ALONE IT STANDS
Duchess Theatre, London WC2
Opened 2 January, 2002

When I first saw John Breen's Alone It Stands, at the Traverse Theatre in Edinburgh in August 2000, its most obvious reference point was John Godber's Up 'N' Under. Now it has opened for a brief season in the West End's Duchess Theatre, it is more likely to be compared to a production currently running half a mile away, Marie Jones's Stones In His Pockets.

Breen's account of the amateur Munster rugby team's historic 12-0 victory over the All Blacks in Limerick on Hallowe'en 1978 shares a couple of designers with Stones, but also a style and a spirit, at once lampooning and sincerely celebrating a particular conception of Irishness. Each features a tightly drilled company (two actors in Stones, six in Alone... well, you need a fair handful for the actual rugby scenes) turning on a sixpence between multiple roles: here, the game itself is spliced with the stories of various knots of fans and a gang of kids determined to build Limerick's biggest ever Hallowe'en bonfire

The staging of the match is fairly Godberesque, with its stylised freezes, slo-mo and constant narration from the characters; frankly, though, there aren't that many different ways you can show rugby on a stage with a cast of half a dozen. There is little chance for any of the actors to draw breath, and no-one ever leaves the stage through the show (at two hours, slightly longer than the match itself), instead sitting on benches literally on the sidelines of the playing area.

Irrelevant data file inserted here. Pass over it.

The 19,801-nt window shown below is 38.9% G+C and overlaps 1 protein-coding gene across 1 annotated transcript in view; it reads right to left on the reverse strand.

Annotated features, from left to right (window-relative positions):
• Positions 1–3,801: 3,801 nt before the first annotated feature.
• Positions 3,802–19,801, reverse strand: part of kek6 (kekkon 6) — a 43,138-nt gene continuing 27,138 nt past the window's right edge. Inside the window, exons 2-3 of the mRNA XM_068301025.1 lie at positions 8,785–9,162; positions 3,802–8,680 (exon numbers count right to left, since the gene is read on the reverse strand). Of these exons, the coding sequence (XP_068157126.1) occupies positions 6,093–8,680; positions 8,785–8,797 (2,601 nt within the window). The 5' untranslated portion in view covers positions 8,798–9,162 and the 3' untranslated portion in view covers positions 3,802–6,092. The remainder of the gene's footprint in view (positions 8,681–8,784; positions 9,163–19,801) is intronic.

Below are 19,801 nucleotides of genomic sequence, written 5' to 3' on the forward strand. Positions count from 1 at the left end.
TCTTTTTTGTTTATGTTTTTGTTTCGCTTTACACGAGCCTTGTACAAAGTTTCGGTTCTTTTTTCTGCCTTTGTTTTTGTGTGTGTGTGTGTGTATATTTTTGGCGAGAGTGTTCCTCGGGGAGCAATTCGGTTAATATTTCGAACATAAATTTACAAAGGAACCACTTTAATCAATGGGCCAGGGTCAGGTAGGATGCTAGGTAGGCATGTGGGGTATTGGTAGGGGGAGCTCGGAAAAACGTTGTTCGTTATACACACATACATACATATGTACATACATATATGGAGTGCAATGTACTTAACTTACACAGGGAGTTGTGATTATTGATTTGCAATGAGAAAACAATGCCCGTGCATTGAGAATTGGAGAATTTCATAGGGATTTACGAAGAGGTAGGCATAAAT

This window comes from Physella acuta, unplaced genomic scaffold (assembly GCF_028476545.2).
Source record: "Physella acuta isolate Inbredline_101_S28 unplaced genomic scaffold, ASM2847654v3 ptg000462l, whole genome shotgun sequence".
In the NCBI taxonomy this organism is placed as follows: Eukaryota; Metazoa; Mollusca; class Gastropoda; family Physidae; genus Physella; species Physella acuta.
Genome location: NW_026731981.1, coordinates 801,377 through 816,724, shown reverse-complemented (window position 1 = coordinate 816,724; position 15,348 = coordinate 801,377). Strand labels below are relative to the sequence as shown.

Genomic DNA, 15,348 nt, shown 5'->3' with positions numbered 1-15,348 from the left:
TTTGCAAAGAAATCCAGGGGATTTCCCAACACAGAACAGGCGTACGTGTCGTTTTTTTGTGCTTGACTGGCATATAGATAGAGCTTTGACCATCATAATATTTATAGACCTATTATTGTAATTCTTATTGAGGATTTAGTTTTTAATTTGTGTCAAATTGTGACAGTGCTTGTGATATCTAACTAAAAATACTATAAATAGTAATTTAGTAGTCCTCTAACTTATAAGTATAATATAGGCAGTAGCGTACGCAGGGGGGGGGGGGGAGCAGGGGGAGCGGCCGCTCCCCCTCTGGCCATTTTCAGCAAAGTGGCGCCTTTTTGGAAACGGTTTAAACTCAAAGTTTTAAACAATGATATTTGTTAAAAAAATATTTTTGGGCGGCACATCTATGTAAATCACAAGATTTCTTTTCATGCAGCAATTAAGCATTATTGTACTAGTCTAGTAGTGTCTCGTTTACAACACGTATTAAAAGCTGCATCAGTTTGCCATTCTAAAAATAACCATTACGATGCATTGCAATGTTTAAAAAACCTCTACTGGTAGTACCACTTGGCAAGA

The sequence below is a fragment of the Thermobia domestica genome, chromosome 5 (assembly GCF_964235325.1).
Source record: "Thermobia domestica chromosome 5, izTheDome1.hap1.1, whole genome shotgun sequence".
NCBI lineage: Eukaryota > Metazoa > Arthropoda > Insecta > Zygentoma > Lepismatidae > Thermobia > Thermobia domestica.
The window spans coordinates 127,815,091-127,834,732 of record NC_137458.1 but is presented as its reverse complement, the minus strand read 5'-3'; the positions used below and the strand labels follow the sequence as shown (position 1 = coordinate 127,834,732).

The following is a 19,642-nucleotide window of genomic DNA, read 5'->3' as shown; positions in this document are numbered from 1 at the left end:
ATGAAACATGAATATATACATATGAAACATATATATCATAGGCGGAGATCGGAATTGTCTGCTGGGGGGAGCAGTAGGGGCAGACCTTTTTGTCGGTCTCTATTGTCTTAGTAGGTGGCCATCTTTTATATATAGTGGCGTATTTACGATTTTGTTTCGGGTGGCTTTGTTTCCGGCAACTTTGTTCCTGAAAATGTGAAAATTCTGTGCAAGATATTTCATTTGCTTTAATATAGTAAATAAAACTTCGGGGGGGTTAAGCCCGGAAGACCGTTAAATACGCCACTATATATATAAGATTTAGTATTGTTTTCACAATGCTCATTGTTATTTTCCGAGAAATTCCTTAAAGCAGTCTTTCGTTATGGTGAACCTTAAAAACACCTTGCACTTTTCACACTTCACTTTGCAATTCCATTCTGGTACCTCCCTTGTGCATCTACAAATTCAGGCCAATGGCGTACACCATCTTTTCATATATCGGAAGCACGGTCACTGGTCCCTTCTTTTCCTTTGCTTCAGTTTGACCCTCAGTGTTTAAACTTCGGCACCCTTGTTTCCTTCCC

Malcolm Adams has a nice line in portraying a series of hapless, often slightly wimpish characters; Gerry McGann delights as a fan on the terraces whilst his wife is giving birth to twins "No child of mine," he declares earlier, "would have the bad manners to be born during a match."  But the palm goes to Dessie Gallagher, whose main roles are pessimistic fan Lanky ("Scorin' against them... it'll only annoy them") and Munster captain Donal Canniffe, whose very moment of triumph was dashed by the news that his father had suffered a fatal heart attack whilst listening to the (untelevised) match on the radio.

The subject matter may seem on the parochial side, but the human interest and David-and-Goliath aspects ensure a more than agreeable time. Breen's writing and direction are ebullient enough to have carried the piece through two and a half years of life, much of it spent in performance in various rugby clubs across Ireland.

Written for the Financial Times.

Copyright © Ian Shuttleworth; all rights reserved.

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